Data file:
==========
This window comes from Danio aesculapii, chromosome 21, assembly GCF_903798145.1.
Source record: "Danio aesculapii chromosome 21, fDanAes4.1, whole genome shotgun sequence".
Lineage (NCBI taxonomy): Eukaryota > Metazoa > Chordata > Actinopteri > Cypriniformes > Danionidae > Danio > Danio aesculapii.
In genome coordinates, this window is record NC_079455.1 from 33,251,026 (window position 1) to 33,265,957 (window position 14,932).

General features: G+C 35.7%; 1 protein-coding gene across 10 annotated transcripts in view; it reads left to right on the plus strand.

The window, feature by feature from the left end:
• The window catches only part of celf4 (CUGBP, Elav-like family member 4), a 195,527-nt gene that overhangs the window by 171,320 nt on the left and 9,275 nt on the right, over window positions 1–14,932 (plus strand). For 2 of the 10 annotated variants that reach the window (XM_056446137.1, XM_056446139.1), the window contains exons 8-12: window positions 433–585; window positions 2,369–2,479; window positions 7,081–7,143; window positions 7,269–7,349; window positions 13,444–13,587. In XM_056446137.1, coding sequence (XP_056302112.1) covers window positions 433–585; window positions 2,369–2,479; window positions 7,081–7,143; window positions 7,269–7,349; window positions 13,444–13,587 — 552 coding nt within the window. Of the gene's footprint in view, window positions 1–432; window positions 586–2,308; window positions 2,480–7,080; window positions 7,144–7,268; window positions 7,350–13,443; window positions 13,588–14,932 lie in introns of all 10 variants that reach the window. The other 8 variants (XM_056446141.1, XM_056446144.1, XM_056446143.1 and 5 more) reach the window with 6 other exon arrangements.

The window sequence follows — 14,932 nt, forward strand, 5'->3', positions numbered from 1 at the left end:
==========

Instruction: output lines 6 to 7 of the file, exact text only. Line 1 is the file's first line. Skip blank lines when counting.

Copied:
The window, feature by feature from the left end:
• The window catches only part of celf4 (CUGBP, Elav-like family member 4), a 195,527-nt gene that overhangs the window by 171,320 nt on the left and 9,275 nt on the right, over window positions 1–14,932 (plus strand). For 2 of the 10 annotated variants that reach the window (XM_056446137.1, XM_056446139.1), the window contains exons 8-12: window positions 433–585; window positions 2,369–2,479; window positions 7,081–7,143; window positions 7,269–7,349; window positions 13,444–13,587. In XM_056446137.1, coding sequence (XP_056302112.1) covers window positions 433–585; window positions 2,369–2,479; window positions 7,081–7,143; window positions 7,269–7,349; window positions 13,444–13,587 — 552 coding nt within the window. Of the gene's footprint in view, window positions 1–432; window positions 586–2,308; window positions 2,480–7,080; window positions 7,144–7,268; window positions 7,350–13,443; window positions 13,588–14,932 lie in introns of all 10 variants that reach the window. The other 8 variants (XM_056446141.1, XM_056446144.1, XM_056446143.1 and 5 more) reach the window with 6 other exon arrangements.